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Old 12-20-2010, 08:13 PM   #81
Aristera
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ESF study on foraging coyotes

Found this pdf is on the NYSDEC site. It's about a study by ESF on coyotes. One thing that stuck out was that a female with 7 pups killed 10 fawns in three weeks, while a non-bred female killed none.

http://www.dec.ny.gov/docs/wildlife_pdf/esfcoyote09.pdf

ESF's link to more coyote info is..

http://www.esf.edu/efb/frair/coyote/coyote_main.htm
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Old 12-20-2010, 08:29 PM   #82
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Originally Posted by Pumpkin QAAD View Post
I have no scientific evidince just my opinion. I think more fawns are killed in the street than by coyotes.
I don't think I have ever seen a road-killed fawn.
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Old 12-20-2010, 08:31 PM   #83
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Originally Posted by Aristera View Post
Found this pdf is on the NYSDEC site. It's about a study by ESF on coyotes. One thing that stuck out was that a female with 7 pups killed 10 fawns in three weeks, while a non-bred female killed none.

http://www.dec.ny.gov/docs/wildlife_pdf/esfcoyote09.pdf

ESF's link to more coyote info is..

http://www.esf.edu/efb/frair/coyote/coyote_main.htm
I would love to know the credentials of the authors of this study.
Are they experts in the field or are they college students doing thesis's.?
No judgment,really, just interested in what ESF is publishing, and whether we should trust the results without more study.
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Old 12-20-2010, 10:33 PM   #84
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Originally Posted by chairrock View Post
I would love to know the credentials of the authors of this study.
Are they experts in the field or are they college students doing thesis's.?
No judgment,really, just interested in what ESF is publishing, and whether we should trust the results without more study.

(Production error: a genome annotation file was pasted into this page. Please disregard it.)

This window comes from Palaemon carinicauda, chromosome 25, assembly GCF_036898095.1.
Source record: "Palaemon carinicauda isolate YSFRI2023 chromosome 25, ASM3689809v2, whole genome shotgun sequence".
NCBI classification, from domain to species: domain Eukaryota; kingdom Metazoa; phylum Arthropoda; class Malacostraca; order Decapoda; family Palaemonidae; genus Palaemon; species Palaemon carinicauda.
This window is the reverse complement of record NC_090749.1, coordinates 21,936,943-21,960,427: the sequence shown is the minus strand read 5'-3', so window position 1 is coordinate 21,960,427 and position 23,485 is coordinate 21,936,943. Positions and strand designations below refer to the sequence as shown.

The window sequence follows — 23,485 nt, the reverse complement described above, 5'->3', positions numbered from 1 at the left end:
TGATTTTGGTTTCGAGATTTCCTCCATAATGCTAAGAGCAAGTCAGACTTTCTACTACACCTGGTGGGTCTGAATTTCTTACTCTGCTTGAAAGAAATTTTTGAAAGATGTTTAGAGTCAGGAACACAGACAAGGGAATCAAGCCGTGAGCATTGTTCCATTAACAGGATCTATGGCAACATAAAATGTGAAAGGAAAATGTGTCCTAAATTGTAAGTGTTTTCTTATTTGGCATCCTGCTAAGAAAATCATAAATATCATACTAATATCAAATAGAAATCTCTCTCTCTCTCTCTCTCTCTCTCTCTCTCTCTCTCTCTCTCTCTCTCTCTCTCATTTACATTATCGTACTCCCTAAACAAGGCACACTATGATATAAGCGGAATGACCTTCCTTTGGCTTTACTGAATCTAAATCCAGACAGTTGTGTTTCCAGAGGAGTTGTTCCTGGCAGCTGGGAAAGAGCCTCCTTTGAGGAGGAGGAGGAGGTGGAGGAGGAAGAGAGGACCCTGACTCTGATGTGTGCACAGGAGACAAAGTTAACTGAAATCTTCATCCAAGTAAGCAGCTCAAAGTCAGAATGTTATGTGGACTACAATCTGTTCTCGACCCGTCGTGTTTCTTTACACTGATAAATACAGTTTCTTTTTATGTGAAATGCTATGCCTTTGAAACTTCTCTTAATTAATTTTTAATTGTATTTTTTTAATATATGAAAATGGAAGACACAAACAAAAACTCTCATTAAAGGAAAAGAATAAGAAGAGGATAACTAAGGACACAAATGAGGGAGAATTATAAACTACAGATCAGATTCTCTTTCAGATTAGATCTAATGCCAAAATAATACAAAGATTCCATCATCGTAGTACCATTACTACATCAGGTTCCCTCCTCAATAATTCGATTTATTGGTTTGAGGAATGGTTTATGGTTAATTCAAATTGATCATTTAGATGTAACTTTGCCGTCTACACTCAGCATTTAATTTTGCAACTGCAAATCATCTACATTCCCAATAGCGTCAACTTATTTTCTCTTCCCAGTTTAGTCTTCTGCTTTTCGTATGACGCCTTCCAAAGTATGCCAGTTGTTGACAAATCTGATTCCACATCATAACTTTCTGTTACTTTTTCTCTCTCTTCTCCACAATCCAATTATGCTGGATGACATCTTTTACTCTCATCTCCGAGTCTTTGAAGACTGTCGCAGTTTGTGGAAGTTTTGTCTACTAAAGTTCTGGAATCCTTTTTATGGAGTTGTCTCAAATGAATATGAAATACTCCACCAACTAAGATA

If you look at the site, you will find information about the authors of the study, which includes two professors, one DEC person, one person from Furbearer Management Team, and two graduate students. Each of the two SUNY professors has a link to information on their background.


Principal Investigators:
Dr. Jacqueline Frair
Assistant Professor, SUNY-ESF
Illick Hall, 1 Forestry Drive
Syracuse, NY 13210
jfrair@esf.edu
www.esf.edu/efb/frair

Dr. James Gibbs
Associate Professor, SUNY-ESF
Illick Hall, 1 FOrestry Drive
Syracuse, NY 13210
www.esf.edu/efb/gibbs

Gordon Batcheller
Wildlife Services Team, NYS Department of Environmental Conservation
625 Broadway
5th floor, Albany NY 12233-4754

Paul Jensen
Furbearer Management Team, NYS
Department of Environmental COnservation
232 Hudson St. Extension
Warrensburg NY 12885-0220

Graduate Students:

Robin Holevinski
Ph.D. Candidate
SUNY-ESF
244a Illick Hall
1 Forestry Drive
Syracuse NY 1321-
raholevy@syr.edu

Christina Boser
M.S. Candidate
SUNY-ESF
244a Illick Hall
1 Forestry Drive
Syracuse NY 13210
clboser@syr.edu
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Old 12-21-2010, 07:46 AM   #85
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[QUOTE=Dick;160418]If you look at the site,

Thanks Dick, all of that info was just a click away! Seems pretty substantial.
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Old 12-21-2010, 08:40 AM   #86
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No doubt, what should the number of deer be, several hundred years ago there was mostly virgin timber, I wonder what the numbers were then, when the population mostly fluctuated from things other than man.
I'm sure the Deer population was very low but with very healthy herds and big ranges.

As hawk pointed out earlier clearings do happen naturally. If you ever burned some pine that's been out a season...But I think the forest looked very different "virgin", with many more hardwoods that had nuts for the animals to eat. We have mostly pine now because it grows fast.
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Old 12-21-2010, 08:58 AM   #87
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Just looked at Aristera's links and wonder if coyotes where the bulk of the study was done (Stubing and Ostego Counties) where the deer popupation is much greater then here in the Adirondacks if the results would differ much. Also they state that they believe that coyote preditation on the deer herd wouldn't effect the herd, however if you have lets say 1000 coyotes and 500 are females with pups that kill 10 fawns in 3 weeks that amounts to 5000 deer that are gone in just 3 weeks, and 10,000 in 6 weeks. How can this not effect the herd?
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Old 12-21-2010, 09:00 AM   #88
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[QUOTE=chairrock;160427]
Quote:
Originally Posted by Dick View Post
If you look at the site,

Thanks Dick, all of that info was just a click away!
Actually not for Mac and/or Firefox users. The buttons didn't work for me (Mac), so I had to cut and paste the links (provided at the bottom of the page) to find the information.

Dick
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Old 12-21-2010, 09:08 AM   #89
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[QUOTE=Dick;160432]
Quote:
Originally Posted by chairrock View Post

Actually not for Mac and/or Firefox users. The buttons didn't work for me (Mac), so I had to cut and paste the links (provided at the bottom of the page) to find the information.

Dick

Ahhh, that is why ...I thought it was just dead links or something.
Thanks ,again.
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Old 12-21-2010, 10:33 AM   #90